Joint call for safe and secure truck parking areas

The European Commission is developing new standards for safe and secure truck parking areas in Europe to ensure good resting conditions for European truck drivers.

However, in the context of the European Green Deal and given the urgency to decarbonise the road transport sector to reach climate neutrality in 2050, the standards proposed by the Commission fail to take the future needs of zero-emission trucks into account.

That is why the European Automobile Manufacturers’ Association (ACEA) has joined forces with 28 other stakeholders – ranging from environmental NGOs to transport operators – to write a letter to the European Commission and representatives of the EU members states to express these widely-held concerns.

The letter reads as follows:

European Commission, Directorate General for Transport

Members of the expert group for safe and secure trucks parking areas

7 July 2020

Re: European standards for safe and secure truck parking areas and widening the scope to zero-emission trucks and refrigerated trailers

Dear European Commission,

Dear representatives of the EU Member States, members the expert group for safe and secure trucks parking areas,

The ongoing European Commission initiative to develop new standards for safe and secure truck parking areas in Europe, is highly relevant, to ensure safe and good resting conditions for European truck drivers. We therefore very much welcome this initiative.

However, in the context of the European Green Deal and given the urgency to decarbonise the road transport sector to reach climate neutrality in 2050, the co-signatories of this letter are concerned that, in the standards presented in the study of the European Commission in May 2019, the current needs of refrigerated trailers and the future needs of zero-emission trucks are not taken into account.

To decarbonise the road freight sector and drastically reduce air pollution, trucks will have to be electrified, either by the means of batteries or hydrogen fuel cells. Therefore, charging and refueling infrastructure will have to be developed along the motorways.

Already today, the first steps can be taken to facilitate the future deployment of charging and refueling infrastructure on parking areas and reduce costs. Indeed, requesting the map of existing electricity grid capacity, when parking facilities are built or renovated, will optimise the choice of the location of new parking areas and enable better planning of future needs, while avoiding delays and unexpected costs in the future. This will therefore make these parking areas future-proof.

Moreover, 95% of equipment used on refrigerated trailers in Europe are equipped with a plug but cannot charge or run on electricity during rest times, because of a lack of infrastructure. The refrigerator can switch over from diesel operation to electric operation when connected to a 400V net when it is parked. Equipping all parking areas with access to electrical plug for electric cooling could save 69% CO2, 93% NOx and 96% of PM emissions per net operating hour. Further emissions savings would result as the share of renewables in the power mix increases.It will also improve the quality of the mandatory drivers’ rest periods due to significant reduction in noise and vibration when diesel engines are switched off.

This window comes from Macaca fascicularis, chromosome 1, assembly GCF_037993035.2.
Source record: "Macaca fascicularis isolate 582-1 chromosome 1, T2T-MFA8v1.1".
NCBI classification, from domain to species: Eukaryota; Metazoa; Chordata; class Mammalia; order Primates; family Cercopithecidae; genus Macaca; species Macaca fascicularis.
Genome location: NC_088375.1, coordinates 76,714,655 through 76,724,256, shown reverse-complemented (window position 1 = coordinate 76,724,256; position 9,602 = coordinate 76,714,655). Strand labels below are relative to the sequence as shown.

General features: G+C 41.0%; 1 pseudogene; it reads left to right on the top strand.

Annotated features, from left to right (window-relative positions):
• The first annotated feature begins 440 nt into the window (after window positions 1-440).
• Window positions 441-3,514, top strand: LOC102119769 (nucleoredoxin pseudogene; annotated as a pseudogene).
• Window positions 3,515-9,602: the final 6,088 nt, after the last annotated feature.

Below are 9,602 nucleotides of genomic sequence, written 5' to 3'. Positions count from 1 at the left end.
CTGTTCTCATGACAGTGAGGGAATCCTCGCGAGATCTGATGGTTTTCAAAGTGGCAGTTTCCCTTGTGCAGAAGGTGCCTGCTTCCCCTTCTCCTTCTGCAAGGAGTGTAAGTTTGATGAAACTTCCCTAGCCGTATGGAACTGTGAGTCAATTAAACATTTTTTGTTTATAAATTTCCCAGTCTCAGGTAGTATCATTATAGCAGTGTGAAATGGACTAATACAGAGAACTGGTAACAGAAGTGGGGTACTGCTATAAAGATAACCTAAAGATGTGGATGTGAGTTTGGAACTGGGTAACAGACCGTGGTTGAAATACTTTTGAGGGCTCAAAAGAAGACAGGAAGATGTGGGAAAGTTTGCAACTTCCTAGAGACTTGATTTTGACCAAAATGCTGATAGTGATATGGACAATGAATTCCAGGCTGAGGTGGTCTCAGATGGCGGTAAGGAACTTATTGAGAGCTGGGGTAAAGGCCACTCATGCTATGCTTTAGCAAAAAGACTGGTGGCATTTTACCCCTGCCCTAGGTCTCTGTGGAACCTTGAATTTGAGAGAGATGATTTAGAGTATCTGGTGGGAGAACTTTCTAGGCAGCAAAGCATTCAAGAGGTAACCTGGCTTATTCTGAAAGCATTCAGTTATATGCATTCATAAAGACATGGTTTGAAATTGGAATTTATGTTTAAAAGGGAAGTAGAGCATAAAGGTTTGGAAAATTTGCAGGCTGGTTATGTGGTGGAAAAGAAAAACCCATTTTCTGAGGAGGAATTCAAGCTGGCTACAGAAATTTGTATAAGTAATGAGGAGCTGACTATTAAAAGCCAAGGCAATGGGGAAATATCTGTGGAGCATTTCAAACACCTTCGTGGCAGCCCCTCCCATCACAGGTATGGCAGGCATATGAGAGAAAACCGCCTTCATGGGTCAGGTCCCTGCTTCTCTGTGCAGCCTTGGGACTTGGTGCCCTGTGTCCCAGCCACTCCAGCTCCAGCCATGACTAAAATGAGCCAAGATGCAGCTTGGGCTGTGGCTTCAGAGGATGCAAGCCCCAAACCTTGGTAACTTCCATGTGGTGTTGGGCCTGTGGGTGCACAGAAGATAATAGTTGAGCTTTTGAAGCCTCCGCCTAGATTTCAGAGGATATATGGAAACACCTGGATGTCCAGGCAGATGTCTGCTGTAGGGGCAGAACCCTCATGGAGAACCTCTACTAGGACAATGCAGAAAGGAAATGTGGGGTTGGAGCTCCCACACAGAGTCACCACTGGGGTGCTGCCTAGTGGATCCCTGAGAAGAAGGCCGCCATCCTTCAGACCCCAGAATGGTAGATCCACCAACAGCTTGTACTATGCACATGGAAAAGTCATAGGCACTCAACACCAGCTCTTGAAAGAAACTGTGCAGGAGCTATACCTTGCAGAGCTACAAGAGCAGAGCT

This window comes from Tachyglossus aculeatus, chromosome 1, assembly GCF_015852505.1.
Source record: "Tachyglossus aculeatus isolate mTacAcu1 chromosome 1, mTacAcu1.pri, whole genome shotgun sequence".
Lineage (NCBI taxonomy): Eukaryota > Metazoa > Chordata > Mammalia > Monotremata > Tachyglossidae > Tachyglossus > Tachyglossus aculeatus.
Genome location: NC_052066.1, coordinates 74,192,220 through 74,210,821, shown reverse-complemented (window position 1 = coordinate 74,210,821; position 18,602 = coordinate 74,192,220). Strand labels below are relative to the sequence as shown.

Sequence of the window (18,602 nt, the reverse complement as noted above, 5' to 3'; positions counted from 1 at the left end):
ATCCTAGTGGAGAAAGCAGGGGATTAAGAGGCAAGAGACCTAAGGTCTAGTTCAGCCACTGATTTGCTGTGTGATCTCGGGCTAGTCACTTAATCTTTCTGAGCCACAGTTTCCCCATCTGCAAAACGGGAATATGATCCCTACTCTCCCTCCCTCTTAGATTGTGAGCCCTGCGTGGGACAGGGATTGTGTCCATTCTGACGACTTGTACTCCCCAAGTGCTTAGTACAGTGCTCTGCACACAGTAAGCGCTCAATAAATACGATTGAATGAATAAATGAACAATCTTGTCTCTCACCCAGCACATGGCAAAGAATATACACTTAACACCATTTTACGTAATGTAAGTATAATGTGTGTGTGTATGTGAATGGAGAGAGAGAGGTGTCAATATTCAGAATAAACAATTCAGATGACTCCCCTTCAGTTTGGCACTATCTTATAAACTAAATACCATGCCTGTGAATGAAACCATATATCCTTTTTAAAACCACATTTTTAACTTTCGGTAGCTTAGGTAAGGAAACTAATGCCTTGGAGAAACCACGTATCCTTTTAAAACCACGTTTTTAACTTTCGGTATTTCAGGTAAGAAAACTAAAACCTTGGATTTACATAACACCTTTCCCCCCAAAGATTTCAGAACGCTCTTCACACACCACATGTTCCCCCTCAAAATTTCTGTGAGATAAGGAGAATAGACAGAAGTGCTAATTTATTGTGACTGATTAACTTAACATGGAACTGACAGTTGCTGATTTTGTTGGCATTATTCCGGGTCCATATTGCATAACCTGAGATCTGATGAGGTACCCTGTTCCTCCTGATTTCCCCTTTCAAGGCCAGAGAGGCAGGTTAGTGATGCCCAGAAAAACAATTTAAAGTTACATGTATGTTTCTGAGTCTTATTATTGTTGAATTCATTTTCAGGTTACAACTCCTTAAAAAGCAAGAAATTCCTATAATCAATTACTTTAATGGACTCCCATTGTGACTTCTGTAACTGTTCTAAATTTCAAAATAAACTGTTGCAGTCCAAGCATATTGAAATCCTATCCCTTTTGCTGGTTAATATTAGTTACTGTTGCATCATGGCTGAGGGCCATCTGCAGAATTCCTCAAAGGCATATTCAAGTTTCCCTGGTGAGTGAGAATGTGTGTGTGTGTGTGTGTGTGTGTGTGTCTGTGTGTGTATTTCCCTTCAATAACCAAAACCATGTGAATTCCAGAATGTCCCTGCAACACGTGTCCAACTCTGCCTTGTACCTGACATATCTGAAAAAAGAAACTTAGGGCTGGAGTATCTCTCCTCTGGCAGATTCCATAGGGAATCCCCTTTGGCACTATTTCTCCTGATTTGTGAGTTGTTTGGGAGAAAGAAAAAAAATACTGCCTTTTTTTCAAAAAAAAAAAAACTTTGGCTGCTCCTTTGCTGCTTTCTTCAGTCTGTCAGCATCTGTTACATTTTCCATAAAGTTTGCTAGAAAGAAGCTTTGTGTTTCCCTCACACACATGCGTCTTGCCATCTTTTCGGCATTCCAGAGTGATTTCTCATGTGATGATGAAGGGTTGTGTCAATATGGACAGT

We very much believe that the currently discussed standards for safe and secure parking areas are an opportunity that cannot be missed to overcome the issues mentioned above and align them with the goals of Europe’s Green Deal. We therefore strongly urge you to include the following aspects in the delegated acts on standards for safe and secure parking:

●Assessment of the existing grid capacity: All operators of the parking areas requesting EU funding (new ones and the ones undertaking upgrades) and EU certification should make an assessment of the available grid capacity to add new load to the electricity distribution network.This will be a first step to facilitate the future deployment of charging infrastructure or an on-site hydrogen production and enable better planning of the future needs, in a cost-effective way. The information should be made public on the websitehttp://www.eu-parking.eu/so that it is easily accessible for charging point operators that would like to deploy new services. Ultimately, it will be needed to connect those parking areas to the medium voltage grid.

●Optimisation by location for new parking sites: To limit costs in the future, the closest proximity with the medium voltage grid should be favoured when deciding on the location of the new parking areas to be created (100,000 parking places).

●Plug-in stations for refrigerated trailers: We ask all new parking areas and the ones undergoing upgrades that are requesting EU certification and EU funding, to install one socket per 10 parking spots for refrigerated trailers (22 kW)4. This will save CO2 emissions, significantly reduce local air pollution and improve the quality of resting times for drivers. The EU already financed a successful pilot project in this regard.

●Charging requirements need to be linked to CEF funding: Assessing grid capacity and deployment of plug-in facilities and charging stations for refrigerated trailers should be part of the mandatory services of the EU standards for safe and secure truck parking areas. Only SSTPAs or third parties offering these mandatory services should have access to CEF funding. Indeed, CEF funding provides a significant incentive to finance the upgrades and building of new parking areas and the absence of such a prerequisite would make the mandatory services to a large extent voluntary.

We remain at your disposal for any further information, as well as for a meeting for discussing the issue.

Yours sincerely,